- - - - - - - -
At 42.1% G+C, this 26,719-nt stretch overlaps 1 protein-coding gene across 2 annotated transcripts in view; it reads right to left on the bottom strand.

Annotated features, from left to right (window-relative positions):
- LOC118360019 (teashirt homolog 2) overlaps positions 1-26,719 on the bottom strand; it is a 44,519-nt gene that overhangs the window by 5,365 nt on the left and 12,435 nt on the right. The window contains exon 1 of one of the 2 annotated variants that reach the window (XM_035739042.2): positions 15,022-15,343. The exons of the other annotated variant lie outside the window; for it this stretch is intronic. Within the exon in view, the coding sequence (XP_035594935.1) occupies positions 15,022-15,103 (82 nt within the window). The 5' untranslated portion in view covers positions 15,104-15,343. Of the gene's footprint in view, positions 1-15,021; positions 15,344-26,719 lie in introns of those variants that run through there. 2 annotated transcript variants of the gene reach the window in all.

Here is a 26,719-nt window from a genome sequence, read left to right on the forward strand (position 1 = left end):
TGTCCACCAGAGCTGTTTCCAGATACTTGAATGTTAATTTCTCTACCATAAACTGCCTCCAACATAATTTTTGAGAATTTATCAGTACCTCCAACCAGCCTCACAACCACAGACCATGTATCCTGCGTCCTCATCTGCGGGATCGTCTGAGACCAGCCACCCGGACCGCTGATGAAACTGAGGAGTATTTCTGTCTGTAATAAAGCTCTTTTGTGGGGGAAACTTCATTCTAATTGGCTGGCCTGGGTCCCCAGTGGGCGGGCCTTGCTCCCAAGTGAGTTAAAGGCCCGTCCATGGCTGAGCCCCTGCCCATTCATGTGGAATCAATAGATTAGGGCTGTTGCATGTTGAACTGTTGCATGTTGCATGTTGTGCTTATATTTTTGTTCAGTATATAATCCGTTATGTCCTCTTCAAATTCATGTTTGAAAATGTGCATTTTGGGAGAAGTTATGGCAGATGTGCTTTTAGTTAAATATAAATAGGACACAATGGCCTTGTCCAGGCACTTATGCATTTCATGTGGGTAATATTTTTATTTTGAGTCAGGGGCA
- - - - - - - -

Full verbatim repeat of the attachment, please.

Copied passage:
At 42.1% G+C, this 26,719-nt stretch overlaps 1 protein-coding gene across 2 annotated transcripts in view; it reads right to left on the bottom strand.

Annotated features, from left to right (window-relative positions):
- LOC118360019 (teashirt homolog 2) overlaps positions 1-26,719 on the bottom strand; it is a 44,519-nt gene that overhangs the window by 5,365 nt on the left and 12,435 nt on the right. The window contains exon 1 of one of the 2 annotated variants that reach the window (XM_035739042.2): positions 15,022-15,343. The exons of the other annotated variant lie outside the window; for it this stretch is intronic. Within the exon in view, the coding sequence (XP_035594935.1) occupies positions 15,022-15,103 (82 nt within the window). The 5' untranslated portion in view covers positions 15,104-15,343. Of the gene's footprint in view, positions 1-15,021; positions 15,344-26,719 lie in introns of those variants that run through there. 2 annotated transcript variants of the gene reach the window in all.

Here is a 26,719-nt window from a genome sequence, read left to right on the forward strand (position 1 = left end):
TGTCCACCAGAGCTGTTTCCAGATACTTGAATGTTAATTTCTCTACCATAAACTGCCTCCAACATAATTTTTGAGAATTTATCAGTACCTCCAACCAGCCTCACAACCACAGACCATGTATCCTGCGTCCTCATCTGCGGGATCGTCTGAGACCAGCCACCCGGACCGCTGATGAAACTGAGGAGTATTTCTGTCTGTAATAAAGCTCTTTTGTGGGGGAAACTTCATTCTAATTGGCTGGCCTGGGTCCCCAGTGGGCGGGCCTTGCTCCCAAGTGAGTTAAAGGCCCGTCCATGGCTGAGCCCCTGCCCATTCATGTGGAATCAATAGATTAGGGCTGTTGCATGTTGAACTGTTGCATGTTGCATGTTGTGCTTATATTTTTGTTCAGTATATAATCCGTTATGTCCTCTTCAAATTCATGTTTGAAAATGTGCATTTTGGGAGAAGTTATGGCAGATGTGCTTTTAGTTAAATATAAATAGGACACAATGGCCTTGTCCAGGCACTTATGCATTTCATGTGGGTAATATTTTTATTTTGAGTCAGGGGCA